Leafing through the notebook where I record information from meetings with various physicians and nurses, I found several estimates of the time I have left on earth. They have different shadings of meaning.
One tells me that if I had rejected the chemo I now take every two weeks, I'd have nine to 12 months. Another says six to eight months WITH chemo. A third thinks the chemo will give me up to a year. And so on.
Of course, these are guesses. But they are based on these professionals' experience with many cancer patients and the differences come in because each patient's body is different as is each cancer.
This only points out that however much we want to believe we have control over our lives, we do not. (Leaving physician-assisted suicide available in a few U.S. States and other countries aside), death will find each of us when he or she decides our time here is done.
Following my terminal cancer diagnosis, I have gradually come to spend my time now in a middle space between life and death. Or, sometimes, in both places at once.
Living has become both larger and smaller. Smaller in the sense that I don't much want to go anywhere. I have no bucket list and unless someone is paying for a first class ticket, I'm never getting on an airplane again – it's inhumane the way the airlines pack people into coach.
At home, I love spending time with friends and soon, with my newly-found son and his family when they move to a new home near me. I am also dismayed in the best possible way by the people who have offered to help. So far, I haven't needed it, but the time will come when I will.
Small pleasures I've enjoyed for much of a lifetime have become even more precious. Letting hot water flow over my body in the shower for longer than I should. The way the morning sun shines through the living room windows. The murder of crows (or ravens or blackbirds; I don't the difference) who yell at each other in the parking lot here most days make laugh every time.
I smile and laugh at a lot more things now than I did before this happened.
On a much larger scale, I am spending time with the greatest mystery of humankind, the one we try to ignore for most of our lives: that we all die.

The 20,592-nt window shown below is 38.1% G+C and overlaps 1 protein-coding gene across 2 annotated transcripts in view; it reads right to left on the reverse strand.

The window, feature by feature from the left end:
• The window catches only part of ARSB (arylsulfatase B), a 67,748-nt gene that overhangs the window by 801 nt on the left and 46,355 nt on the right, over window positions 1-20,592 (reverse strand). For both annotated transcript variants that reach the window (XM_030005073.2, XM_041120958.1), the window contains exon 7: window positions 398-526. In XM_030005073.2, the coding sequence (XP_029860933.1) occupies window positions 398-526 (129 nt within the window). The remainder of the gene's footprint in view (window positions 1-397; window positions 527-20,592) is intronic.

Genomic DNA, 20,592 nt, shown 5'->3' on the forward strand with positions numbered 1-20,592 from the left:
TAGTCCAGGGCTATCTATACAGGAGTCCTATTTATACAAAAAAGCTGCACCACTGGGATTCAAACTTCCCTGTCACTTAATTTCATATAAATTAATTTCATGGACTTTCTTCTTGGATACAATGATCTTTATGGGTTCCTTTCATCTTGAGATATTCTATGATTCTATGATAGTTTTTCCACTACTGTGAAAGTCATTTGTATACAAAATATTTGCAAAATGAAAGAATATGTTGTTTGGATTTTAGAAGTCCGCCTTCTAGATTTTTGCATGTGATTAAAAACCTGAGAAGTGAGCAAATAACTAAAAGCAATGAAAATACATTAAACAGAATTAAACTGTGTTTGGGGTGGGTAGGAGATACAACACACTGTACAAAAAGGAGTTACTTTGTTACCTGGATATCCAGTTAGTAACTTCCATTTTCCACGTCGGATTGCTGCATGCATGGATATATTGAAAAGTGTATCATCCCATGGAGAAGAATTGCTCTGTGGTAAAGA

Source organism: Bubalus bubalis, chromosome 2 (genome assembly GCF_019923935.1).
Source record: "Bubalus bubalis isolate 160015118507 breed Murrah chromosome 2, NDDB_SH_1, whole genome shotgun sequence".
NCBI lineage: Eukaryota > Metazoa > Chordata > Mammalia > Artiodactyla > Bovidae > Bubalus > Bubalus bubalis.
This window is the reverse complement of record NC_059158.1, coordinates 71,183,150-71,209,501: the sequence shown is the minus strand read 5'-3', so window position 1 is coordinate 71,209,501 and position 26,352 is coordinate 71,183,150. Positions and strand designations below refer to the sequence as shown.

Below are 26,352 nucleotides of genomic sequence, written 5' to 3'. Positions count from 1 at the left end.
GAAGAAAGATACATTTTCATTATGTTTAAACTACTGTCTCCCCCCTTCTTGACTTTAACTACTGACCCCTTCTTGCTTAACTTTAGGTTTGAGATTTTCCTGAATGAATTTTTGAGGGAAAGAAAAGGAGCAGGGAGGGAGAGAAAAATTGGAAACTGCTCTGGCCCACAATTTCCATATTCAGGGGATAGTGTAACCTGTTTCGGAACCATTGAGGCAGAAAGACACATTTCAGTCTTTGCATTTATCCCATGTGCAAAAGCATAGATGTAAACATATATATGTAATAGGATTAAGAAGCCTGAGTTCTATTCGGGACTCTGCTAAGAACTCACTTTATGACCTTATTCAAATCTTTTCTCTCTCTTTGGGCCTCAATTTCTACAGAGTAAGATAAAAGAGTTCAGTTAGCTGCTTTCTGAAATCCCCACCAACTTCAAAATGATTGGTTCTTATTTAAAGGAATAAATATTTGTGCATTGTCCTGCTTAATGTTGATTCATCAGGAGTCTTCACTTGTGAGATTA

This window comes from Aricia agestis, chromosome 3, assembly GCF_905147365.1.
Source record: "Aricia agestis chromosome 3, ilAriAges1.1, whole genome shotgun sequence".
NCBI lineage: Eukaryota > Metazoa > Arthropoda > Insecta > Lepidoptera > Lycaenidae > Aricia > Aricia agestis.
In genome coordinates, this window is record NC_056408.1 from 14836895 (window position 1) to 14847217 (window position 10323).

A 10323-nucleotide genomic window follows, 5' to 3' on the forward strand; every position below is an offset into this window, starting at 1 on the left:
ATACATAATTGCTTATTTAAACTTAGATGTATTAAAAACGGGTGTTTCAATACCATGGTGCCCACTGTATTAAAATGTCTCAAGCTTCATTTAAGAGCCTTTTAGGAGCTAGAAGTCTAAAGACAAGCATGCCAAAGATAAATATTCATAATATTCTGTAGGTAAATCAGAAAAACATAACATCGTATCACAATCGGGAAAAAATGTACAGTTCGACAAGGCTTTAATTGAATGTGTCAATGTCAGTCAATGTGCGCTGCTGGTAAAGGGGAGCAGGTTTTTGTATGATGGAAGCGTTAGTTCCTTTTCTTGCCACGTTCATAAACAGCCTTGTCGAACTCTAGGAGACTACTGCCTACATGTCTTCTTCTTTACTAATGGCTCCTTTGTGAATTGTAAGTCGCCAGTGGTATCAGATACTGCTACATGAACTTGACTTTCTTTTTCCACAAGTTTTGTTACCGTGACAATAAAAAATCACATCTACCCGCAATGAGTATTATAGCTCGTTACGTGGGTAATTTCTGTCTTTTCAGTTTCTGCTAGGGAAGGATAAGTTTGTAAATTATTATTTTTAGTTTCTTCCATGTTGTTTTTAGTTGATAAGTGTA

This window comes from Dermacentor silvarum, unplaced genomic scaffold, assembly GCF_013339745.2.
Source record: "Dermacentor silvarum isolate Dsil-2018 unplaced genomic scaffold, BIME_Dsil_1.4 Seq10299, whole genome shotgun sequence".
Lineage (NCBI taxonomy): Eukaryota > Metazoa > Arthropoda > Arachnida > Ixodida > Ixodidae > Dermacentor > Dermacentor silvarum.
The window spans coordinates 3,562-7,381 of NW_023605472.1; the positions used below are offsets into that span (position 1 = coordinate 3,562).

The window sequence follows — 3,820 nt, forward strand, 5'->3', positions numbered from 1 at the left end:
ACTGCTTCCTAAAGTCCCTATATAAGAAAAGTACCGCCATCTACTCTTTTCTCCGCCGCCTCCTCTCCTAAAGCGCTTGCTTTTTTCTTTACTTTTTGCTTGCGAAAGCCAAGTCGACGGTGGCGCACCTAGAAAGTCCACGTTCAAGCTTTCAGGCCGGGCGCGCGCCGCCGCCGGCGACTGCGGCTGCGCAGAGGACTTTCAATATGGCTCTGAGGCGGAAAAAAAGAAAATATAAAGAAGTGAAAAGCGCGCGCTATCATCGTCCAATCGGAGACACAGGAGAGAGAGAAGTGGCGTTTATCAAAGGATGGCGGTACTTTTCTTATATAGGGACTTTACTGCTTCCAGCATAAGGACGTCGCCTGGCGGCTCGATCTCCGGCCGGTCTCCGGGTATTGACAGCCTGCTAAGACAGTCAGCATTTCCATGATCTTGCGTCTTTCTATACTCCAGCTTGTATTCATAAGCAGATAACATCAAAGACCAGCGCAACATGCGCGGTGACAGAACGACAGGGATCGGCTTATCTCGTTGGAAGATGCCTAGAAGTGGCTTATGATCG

Although the sense of peace about dying along with the understanding I gained in my psilocybin session that death is sort of like the other side of life and not something to fear has stuck with me, my mind sometimes wanders to the idea of my no longer being here.
“I” live in this particular building. “My” stuff is gathered in this space. “I” move around, “I” talk to people, “I” go places, “I” have an impact on others as they do on me. Can that “I” just disappear?
As hard as I try, I cannot imagine a world without me. The morning after my psilocybin session, I asked my guide over breakfast if s/he can imagine the world without being in it.
The guide thought carefully about this for several minutes and said no, couldn't do it. And this is a person who has been using hallucinogens and guiding others through sessions with them for a couple of decades.
I have dark periods when I think about the day I die and sometimes the thought gets really stupid. Don't laugh, but if I choose to use Oregon's physician-assisted suicide law, I have wondered what I would wear that day. What clothes do I want to die in.
Do I want to be in bed or in a chair or lounging on the sofa? Oh, come on, Ronni. Where do these thoughts come from? It's usually on the couple of days that heavy fatigue kicks in after chemotherapy.
Even with all that, what I have noticed about myself in the three weeks since the psilocybin session is that the peacefulness I now have in relation to dying has extended to daily life.
It shows up in that old phrase about taking time to smell the roses. I feel like an idiot saying that but I've mostly been in a hurry all my life. I'm not anymore. I'm more comfortable day-to-day than I've felt in most of life and its not too much of a stretch to say that this space where I am now between life and death is among the happiest of my life.